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Brandon Lee’s loved ones remember ‘The Crow’ star 30 years after his death

<i>Courtesy Everett Collection</i><br/>Brandon Lee learns some martial arts moves from his father
Courtesy Everett Collection
Courtesy Everett Collection
Brandon Lee learns some martial arts moves from his father

By Alli Rosenbloom, CNN

To quote one profiler’s words back in 1992, he was “the hunky heir.” Brandon Lee’s athleticism made him a natural fit for the martial arts-forward roles that got his foot in Hollywood’s door and the perfect person to take up the mantle left by his legendary father Bruce Lee’s death.

But there are a lot of Brandon Lees the world didn’t get to meet before an accident on the set of his movie “The Crow” took his life a little more than 30 years ago.

There was the Brandon who physically dispatched a burglar whom he caught in his own home and held down until police arrived to apprehend the crook.

The Brandon who, as the president of his high school senior class, staged a rebellion of sorts during which he urged his classmates not to take school seriously. He was expelled.

The Brandon who had his eye on a pretty girl he met while taking a meeting at a production company, charmed her with his faux arrogance and later shared a first kiss at the company Christmas party. He would go on to ask for her hand in marriage.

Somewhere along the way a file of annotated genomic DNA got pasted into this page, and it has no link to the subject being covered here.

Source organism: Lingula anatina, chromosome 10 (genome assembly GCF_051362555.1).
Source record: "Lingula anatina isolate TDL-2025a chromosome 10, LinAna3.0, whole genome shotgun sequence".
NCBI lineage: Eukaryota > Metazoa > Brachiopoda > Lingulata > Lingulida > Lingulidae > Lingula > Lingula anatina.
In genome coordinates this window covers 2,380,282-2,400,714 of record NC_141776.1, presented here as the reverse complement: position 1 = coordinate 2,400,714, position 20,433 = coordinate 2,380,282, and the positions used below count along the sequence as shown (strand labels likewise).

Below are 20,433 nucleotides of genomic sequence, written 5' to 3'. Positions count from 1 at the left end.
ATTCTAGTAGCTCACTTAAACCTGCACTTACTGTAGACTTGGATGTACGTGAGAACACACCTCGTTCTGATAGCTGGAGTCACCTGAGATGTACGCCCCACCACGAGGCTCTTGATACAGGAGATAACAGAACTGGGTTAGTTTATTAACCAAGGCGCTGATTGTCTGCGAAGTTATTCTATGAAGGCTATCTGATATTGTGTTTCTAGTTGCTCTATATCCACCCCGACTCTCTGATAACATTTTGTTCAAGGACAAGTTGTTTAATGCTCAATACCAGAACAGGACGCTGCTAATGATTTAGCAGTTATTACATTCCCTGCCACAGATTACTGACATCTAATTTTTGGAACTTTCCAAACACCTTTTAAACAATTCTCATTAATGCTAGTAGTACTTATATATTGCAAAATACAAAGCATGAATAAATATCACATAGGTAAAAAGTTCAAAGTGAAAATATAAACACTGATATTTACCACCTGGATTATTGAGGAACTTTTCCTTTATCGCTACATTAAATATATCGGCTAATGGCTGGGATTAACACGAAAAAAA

“Brandon’s personality led him to being a ‘character’ in everything he did,” his mother, Linda Lee Cadwell, told CNN.

Brandon Bruce Lee was a brother, son, fiancé, friend, hopeless romantic, literary savant, lover of animals, avid reader, prolific storyteller and talented actor on his way to becoming a bona fide movie star. Then he was accidentally shot and killed by a jammed prop gun in March 1993. He was only 28.

He’s now been gone longer than he was alive. But those who knew him — the whole, complicated him and the man he eagerly wanted moviegoers to become better acquainted with through his work — know their memories of Brandon are as formidable as he was. Like his father, his loved ones say, he was too big of a mind and spirit to be contained in something as fleeting as time.

“My brother’s fearlessness and his sense of adventure and freedom, his inherent artistry and creativity, and his desire for learning and growth all came from the time that he spent with my father,” Shannon Lee told CNN in an interview. “My father was my brother’s hero.”